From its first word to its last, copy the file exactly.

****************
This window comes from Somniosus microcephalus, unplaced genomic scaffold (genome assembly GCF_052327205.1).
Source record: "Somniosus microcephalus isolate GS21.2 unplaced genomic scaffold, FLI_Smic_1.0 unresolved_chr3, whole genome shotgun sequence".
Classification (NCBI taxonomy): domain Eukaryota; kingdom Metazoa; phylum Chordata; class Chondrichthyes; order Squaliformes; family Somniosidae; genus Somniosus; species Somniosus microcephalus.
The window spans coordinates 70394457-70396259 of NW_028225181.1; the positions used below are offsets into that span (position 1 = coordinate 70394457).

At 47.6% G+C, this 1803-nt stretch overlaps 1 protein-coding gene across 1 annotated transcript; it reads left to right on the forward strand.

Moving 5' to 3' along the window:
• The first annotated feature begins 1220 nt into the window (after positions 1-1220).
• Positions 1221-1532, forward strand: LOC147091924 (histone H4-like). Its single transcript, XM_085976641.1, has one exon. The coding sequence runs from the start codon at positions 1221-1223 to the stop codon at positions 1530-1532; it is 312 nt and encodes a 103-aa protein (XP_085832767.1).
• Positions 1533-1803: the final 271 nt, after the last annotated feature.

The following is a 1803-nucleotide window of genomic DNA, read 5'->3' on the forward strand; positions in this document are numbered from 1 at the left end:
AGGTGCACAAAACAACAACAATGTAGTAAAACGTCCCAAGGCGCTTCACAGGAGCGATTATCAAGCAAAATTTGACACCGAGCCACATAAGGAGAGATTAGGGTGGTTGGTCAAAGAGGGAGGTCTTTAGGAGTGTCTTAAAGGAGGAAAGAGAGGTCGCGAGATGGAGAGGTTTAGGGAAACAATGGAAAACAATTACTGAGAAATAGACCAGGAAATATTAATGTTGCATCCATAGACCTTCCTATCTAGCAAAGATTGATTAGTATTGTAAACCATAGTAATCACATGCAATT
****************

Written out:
This window comes from Somniosus microcephalus, unplaced genomic scaffold (genome assembly GCF_052327205.1).
Source record: "Somniosus microcephalus isolate GS21.2 unplaced genomic scaffold, FLI_Smic_1.0 unresolved_chr3, whole genome shotgun sequence".
Classification (NCBI taxonomy): domain Eukaryota; kingdom Metazoa; phylum Chordata; class Chondrichthyes; order Squaliformes; family Somniosidae; genus Somniosus; species Somniosus microcephalus.
The window spans coordinates 70394457-70396259 of NW_028225181.1; the positions used below are offsets into that span (position 1 = coordinate 70394457).

At 47.6% G+C, this 1803-nt stretch overlaps 1 protein-coding gene across 1 annotated transcript; it reads left to right on the forward strand.

Moving 5' to 3' along the window:
• The first annotated feature begins 1220 nt into the window (after positions 1-1220).
• Positions 1221-1532, forward strand: LOC147091924 (histone H4-like). Its single transcript, XM_085976641.1, has one exon. The coding sequence runs from the start codon at positions 1221-1223 to the stop codon at positions 1530-1532; it is 312 nt and encodes a 103-aa protein (XP_085832767.1).
• Positions 1533-1803: the final 271 nt, after the last annotated feature.

The following is a 1803-nucleotide window of genomic DNA, read 5'->3' on the forward strand; positions in this document are numbered from 1 at the left end:
AGGTGCACAAAACAACAACAATGTAGTAAAACGTCCCAAGGCGCTTCACAGGAGCGATTATCAAGCAAAATTTGACACCGAGCCACATAAGGAGAGATTAGGGTGGTTGGTCAAAGAGGGAGGTCTTTAGGAGTGTCTTAAAGGAGGAAAGAGAGGTCGCGAGATGGAGAGGTTTAGGGAAACAATGGAAAACAATTACTGAGAAATAGACCAGGAAATATTAATGTTGCATCCATAGACCTTCCTATCTAGCAAAGATTGATTAGTATTGTAAACCATAGTAATCACATGCAATT